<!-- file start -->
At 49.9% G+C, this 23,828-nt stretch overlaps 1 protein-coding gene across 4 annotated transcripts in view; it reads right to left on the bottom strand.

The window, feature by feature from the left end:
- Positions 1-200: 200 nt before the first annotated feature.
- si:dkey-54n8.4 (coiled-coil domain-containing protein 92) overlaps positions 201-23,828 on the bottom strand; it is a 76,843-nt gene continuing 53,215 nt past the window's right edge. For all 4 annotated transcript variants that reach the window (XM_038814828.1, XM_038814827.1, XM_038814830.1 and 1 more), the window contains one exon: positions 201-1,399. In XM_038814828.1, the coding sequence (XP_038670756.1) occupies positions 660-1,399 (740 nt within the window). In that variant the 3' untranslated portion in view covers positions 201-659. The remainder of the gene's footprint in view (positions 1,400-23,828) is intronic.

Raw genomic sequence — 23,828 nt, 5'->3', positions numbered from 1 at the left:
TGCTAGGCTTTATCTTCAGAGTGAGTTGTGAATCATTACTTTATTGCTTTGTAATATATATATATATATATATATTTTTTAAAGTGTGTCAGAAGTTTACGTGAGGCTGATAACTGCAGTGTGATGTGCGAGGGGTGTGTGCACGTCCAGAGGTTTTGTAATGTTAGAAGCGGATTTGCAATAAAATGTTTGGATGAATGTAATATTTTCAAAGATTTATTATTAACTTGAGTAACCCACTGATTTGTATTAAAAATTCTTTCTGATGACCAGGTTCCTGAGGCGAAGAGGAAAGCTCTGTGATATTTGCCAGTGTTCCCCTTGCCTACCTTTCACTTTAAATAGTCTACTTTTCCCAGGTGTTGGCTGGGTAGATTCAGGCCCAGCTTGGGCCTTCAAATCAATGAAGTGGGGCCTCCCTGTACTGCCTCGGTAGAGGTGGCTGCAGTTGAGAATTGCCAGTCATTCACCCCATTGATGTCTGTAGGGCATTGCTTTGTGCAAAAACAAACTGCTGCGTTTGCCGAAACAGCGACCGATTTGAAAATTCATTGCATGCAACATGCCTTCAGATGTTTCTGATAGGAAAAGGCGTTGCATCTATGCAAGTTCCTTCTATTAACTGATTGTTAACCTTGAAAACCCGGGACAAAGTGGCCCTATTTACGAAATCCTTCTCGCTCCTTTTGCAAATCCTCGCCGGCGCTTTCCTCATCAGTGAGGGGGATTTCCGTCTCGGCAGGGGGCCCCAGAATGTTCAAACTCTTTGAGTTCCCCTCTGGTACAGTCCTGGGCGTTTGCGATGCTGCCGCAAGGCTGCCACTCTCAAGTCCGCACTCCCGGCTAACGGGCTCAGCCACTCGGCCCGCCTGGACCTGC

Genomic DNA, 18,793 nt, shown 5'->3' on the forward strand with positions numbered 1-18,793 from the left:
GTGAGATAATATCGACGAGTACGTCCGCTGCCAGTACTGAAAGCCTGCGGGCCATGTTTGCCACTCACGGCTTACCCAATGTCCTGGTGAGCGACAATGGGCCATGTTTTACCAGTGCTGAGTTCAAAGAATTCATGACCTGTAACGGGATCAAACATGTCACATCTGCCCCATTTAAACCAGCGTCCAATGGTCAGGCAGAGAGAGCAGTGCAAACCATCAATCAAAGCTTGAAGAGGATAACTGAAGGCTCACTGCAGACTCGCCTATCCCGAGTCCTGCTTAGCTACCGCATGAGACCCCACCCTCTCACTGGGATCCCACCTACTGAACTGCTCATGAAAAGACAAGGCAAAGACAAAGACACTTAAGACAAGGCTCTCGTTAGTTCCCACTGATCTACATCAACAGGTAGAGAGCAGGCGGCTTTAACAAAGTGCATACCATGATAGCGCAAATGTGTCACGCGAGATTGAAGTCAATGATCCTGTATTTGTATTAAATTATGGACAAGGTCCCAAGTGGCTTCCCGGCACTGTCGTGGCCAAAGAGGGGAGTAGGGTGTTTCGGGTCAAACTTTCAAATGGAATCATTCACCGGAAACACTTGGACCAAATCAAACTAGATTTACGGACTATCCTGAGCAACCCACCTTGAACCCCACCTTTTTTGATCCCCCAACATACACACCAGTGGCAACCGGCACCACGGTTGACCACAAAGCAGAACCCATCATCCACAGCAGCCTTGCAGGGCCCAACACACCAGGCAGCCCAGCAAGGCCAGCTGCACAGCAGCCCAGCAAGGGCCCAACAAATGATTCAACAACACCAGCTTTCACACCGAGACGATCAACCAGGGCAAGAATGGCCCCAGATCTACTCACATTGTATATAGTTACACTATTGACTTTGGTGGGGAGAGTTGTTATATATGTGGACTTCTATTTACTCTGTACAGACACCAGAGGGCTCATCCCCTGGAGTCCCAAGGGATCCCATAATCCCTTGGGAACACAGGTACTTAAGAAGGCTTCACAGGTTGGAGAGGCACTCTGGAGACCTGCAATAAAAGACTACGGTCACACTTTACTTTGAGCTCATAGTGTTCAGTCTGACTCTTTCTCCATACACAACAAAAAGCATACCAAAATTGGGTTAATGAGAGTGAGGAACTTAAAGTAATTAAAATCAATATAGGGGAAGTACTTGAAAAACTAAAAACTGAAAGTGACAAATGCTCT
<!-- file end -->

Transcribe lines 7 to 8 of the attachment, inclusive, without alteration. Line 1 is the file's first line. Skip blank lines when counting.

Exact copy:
Genomic DNA, 18,793 nt, shown 5'->3' on the forward strand with positions numbered 1-18,793 from the left:
GTGAGATAATATCGACGAGTACGTCCGCTGCCAGTACTGAAAGCCTGCGGGCCATGTTTGCCACTCACGGCTTACCCAATGTCCTGGTGAGCGACAATGGGCCATGTTTTACCAGTGCTGAGTTCAAAGAATTCATGACCTGTAACGGGATCAAACATGTCACATCTGCCCCATTTAAACCAGCGTCCAATGGTCAGGCAGAGAGAGCAGTGCAAACCATCAATCAAAGCTTGAAGAGGATAACTGAAGGCTCACTGCAGACTCGCCTATCCCGAGTCCTGCTTAGCTACCGCATGAGACCCCACCCTCTCACTGGGATCCCACCTACTGAACTGCTCATGAAAAGACAAGGCAAAGACAAAGACACTTAAGACAAGGCTCTCGTTAGTTCCCACTGATCTACATCAACAGGTAGAGAGCAGGCGGCTTTAACAAAGTGCATACCATGATAGCGCAAATGTGTCACGCGAGATTGAAGTCAATGATCCTGTATTTGTATTAAATTATGGACAAGGTCCCAAGTGGCTTCCCGGCACTGTCGTGGCCAAAGAGGGGAGTAGGGTGTTTCGGGTCAAACTTTCAAATGGAATCATTCACCGGAAACACTTGGACCAAATCAAACTAGATTTACGGACTATCCTGAGCAACCCACCTTGAACCCCACCTTTTTTGATCCCCCAACATACACACCAGTGGCAACCGGCACCACGGTTGACCACAAAGCAGAACCCATCATCCACAGCAGCCTTGCAGGGCCCAACACACCAGGCAGCCCAGCAAGGCCAGCTGCACAGCAGCCCAGCAAGGGCCCAACAAATGATTCAACAACACCAGCTTTCACACCGAGACGATCAACCAGGGCAAGAATGGCCCCAGATCTACTCACATTGTATATAGTTACACTATTGACTTTGGTGGGGAGAGTTGTTATATATGTGGACTTCTATTTACTCTGTACAGACACCAGAGGGCTCATCCCCTGGAGTCCCAAGGGATCCCATAATCCCTTGGGAACACAGGTACTTAAGAAGGCTTCACAGGTTGGAGAGGCACTCTGGAGACCTGCAATAAAAGACTACGGTCACACTTTACTTTGAGCTCATAGTGTTCAGTCTGACTCTTTCTCCATACACAACAAAAAGCATACCAAAATTGGGTTAATGAGAGTGAGGAACTTAAAGTAATTAAAATCAATATAGGGGAAGTACTTGAAAAACTAAAAACTGAAAGTGACAAATGCTCT